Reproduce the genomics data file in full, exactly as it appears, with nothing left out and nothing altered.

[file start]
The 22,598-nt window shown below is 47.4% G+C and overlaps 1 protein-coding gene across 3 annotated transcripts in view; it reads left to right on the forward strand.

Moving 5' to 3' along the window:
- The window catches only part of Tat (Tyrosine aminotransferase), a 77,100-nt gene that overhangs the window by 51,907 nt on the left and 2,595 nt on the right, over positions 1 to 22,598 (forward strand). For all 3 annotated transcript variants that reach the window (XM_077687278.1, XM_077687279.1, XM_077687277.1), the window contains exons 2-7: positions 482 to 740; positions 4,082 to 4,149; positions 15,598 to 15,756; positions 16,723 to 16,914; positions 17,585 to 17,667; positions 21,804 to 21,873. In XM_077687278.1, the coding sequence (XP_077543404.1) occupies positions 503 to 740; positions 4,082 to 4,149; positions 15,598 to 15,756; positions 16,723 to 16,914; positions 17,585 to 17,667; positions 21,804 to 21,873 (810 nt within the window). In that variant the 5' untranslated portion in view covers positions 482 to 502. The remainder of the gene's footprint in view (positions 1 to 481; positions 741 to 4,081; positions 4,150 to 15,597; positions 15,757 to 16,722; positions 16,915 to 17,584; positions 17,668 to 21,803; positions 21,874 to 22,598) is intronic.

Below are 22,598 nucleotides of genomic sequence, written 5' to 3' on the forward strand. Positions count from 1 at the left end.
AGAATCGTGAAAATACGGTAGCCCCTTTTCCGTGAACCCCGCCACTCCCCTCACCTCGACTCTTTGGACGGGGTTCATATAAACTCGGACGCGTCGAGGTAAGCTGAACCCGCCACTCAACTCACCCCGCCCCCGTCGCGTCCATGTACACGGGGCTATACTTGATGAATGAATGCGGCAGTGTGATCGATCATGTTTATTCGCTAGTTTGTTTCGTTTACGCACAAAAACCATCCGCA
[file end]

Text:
The 22,598-nt window shown below is 47.4% G+C and overlaps 1 protein-coding gene across 3 annotated transcripts in view; it reads left to right on the forward strand.

Moving 5' to 3' along the window:
- The window catches only part of Tat (Tyrosine aminotransferase), a 77,100-nt gene that overhangs the window by 51,907 nt on the left and 2,595 nt on the right, over positions 1 to 22,598 (forward strand). For all 3 annotated transcript variants that reach the window (XM_077687278.1, XM_077687279.1, XM_077687277.1), the window contains exons 2-7: positions 482 to 740; positions 4,082 to 4,149; positions 15,598 to 15,756; positions 16,723 to 16,914; positions 17,585 to 17,667; positions 21,804 to 21,873. In XM_077687278.1, the coding sequence (XP_077543404.1) occupies positions 503 to 740; positions 4,082 to 4,149; positions 15,598 to 15,756; positions 16,723 to 16,914; positions 17,585 to 17,667; positions 21,804 to 21,873 (810 nt within the window). In that variant the 5' untranslated portion in view covers positions 482 to 502. The remainder of the gene's footprint in view (positions 1 to 481; positions 741 to 4,081; positions 4,150 to 15,597; positions 15,757 to 16,722; positions 16,915 to 17,584; positions 17,668 to 21,803; positions 21,874 to 22,598) is intronic.

Below are 22,598 nucleotides of genomic sequence, written 5' to 3' on the forward strand. Positions count from 1 at the left end.
AGAATCGTGAAAATACGGTAGCCCCTTTTCCGTGAACCCCGCCACTCCCCTCACCTCGACTCTTTGGACGGGGTTCATATAAACTCGGACGCGTCGAGGTAAGCTGAACCCGCCACTCAACTCACCCCGCCCCCGTCGCGTCCATGTACACGGGGCTATACTTGATGAATGAATGCGGCAGTGTGATCGATCATGTTTATTCGCTAGTTTGTTTCGTTTACGCACAAAAACCATCCGCA